This is precisely what you would expect to happen when unemployment rises after the worst recession in a century. 

Perhaps 'Lord' Willetts could help by not taking his generous MPs pension and Lords kickbacks.

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49 minutes ago, crashmonitor said:

Nope it's the entire pensioner cohort( including the poor ones) v the entire working age cohort. I guess that's why free bus travel and half price theatre tickets makes sense.

Don't forget your free licence fee.and winter fuel allowance.I'm probably older than most on here,but it's just utterly unsustainable and hard to justify these freebies.

This has massive implications for the banking system longer term and the broader economy.Current working age families are struggling to buy a house and raise kids.Demographically,we're aging...fast.Each cohort of pensioners needs younger people to both pay for it (NI in the UK hasn't been separated into a SWF of any sort) and also to provide the services.Also worth noting the issues for Surrey council viz social care.A basic package of care of 4x1 carer per day costs £40 per day minimum,roughly £1,200 per month.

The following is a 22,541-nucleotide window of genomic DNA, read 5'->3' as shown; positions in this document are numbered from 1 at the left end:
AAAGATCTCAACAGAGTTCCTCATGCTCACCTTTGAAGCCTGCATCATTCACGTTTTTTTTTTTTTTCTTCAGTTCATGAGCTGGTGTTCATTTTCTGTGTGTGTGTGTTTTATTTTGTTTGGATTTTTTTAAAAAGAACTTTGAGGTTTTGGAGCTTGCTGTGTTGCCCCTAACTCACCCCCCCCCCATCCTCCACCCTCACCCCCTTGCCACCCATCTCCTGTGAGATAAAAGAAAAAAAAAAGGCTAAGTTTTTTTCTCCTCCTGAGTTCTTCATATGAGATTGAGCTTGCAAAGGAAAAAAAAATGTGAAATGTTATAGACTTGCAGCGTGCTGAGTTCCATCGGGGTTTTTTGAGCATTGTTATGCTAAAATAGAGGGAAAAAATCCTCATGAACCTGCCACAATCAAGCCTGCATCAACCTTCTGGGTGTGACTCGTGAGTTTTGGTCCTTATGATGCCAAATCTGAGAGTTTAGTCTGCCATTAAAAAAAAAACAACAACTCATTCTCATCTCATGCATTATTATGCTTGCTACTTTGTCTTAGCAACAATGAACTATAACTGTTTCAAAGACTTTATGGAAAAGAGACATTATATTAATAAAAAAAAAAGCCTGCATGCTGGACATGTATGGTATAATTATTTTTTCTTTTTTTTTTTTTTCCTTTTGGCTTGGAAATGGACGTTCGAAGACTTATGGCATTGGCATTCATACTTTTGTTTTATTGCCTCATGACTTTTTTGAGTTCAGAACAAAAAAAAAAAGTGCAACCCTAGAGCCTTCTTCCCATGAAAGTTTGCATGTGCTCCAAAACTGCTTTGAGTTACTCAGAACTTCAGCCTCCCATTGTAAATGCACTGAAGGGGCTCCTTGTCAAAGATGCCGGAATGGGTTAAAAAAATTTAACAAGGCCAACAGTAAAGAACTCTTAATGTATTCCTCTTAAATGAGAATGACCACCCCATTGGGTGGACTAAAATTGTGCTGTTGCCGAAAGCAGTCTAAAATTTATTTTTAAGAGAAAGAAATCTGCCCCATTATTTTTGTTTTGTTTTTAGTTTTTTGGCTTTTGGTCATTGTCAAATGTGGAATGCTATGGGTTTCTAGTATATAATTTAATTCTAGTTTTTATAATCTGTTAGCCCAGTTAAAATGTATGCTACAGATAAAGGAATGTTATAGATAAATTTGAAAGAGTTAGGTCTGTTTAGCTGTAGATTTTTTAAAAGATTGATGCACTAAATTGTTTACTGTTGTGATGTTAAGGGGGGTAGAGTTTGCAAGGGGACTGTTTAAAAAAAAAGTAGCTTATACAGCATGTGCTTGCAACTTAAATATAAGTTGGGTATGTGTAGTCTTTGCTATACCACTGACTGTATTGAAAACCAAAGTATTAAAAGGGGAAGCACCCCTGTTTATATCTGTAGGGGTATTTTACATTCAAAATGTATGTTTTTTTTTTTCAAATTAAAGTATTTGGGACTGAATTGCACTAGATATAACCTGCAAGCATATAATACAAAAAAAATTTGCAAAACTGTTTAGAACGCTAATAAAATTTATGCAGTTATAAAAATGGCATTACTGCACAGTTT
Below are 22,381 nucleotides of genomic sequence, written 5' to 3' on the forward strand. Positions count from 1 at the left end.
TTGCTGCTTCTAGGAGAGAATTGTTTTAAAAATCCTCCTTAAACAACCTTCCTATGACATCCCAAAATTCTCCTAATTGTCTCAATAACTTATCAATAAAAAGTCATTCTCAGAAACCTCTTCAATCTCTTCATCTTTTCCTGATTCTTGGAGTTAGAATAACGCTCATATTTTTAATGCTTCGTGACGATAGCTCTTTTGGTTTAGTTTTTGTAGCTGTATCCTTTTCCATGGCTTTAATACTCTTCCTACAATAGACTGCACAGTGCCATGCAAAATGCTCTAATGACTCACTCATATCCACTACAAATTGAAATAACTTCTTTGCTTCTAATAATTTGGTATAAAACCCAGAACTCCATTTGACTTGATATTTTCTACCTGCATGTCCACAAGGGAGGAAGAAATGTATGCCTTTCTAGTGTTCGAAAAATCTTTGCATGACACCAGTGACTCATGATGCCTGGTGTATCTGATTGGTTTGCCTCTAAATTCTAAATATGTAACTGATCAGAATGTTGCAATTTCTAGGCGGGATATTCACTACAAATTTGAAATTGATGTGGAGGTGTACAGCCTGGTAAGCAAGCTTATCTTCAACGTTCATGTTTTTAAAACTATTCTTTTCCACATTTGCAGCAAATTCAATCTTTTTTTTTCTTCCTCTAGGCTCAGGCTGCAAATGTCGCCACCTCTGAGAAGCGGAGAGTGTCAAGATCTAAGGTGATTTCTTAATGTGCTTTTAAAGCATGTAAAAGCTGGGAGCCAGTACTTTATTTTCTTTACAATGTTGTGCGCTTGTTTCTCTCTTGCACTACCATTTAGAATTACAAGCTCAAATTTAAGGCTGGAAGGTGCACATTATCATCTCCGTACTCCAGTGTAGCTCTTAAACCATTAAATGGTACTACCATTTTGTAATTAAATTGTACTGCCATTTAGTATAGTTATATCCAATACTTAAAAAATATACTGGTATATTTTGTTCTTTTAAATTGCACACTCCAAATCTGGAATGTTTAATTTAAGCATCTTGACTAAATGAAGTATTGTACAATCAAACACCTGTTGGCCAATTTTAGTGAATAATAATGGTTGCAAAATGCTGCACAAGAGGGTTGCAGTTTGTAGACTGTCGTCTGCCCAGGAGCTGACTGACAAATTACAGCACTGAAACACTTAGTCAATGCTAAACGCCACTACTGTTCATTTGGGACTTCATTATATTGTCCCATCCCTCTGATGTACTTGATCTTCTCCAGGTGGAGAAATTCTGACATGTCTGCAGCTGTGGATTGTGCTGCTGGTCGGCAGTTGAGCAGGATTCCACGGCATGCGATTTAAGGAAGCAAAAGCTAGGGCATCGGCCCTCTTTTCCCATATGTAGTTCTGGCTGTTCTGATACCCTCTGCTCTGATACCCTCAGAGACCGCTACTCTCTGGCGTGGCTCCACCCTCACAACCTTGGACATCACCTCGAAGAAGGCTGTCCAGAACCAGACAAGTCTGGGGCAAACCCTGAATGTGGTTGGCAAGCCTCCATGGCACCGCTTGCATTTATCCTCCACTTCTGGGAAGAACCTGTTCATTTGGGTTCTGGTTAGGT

Paul Hodges bangs is a great source of info on this issue.

 

Edited by Sancho Panza

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39 minutes ago, papag said:

They still did the right thing tho in the main, unlike most of today's buy now pay later society , now then whats my Credit Score :)

 

Perhaps they just benefited from a period of massive inflation.

Compound inflation 1970 - 1980 was 383%

From 200 - 2010 it was 30%

My father maxed out on a house in 1972 - he told me the mortgage was almost 60% of his wages (no idea how he managed that - but he may have borrowed off a wealthy friend)

Within 3 years that mortage was only 30% of his wages. By 1980 is was only 10% of his wages.

That trick is one of the reasons today's retired are so wealthy. Their debt was inflated away.

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43 minutes ago, papag said:

They still did the right thing tho in the main, unlike most of today's buy now pay later society , now then whats my Credit Score :)

 

I dunno. I'm 50+ and after getting a mortgage at 14.5% I then bought the sofa on a 33% credit deal. Years earlier (when I was living at home) my mum installed central heating in our house on credit.

But I do stress to my kids that they should never use credit that isn't immediately paid off.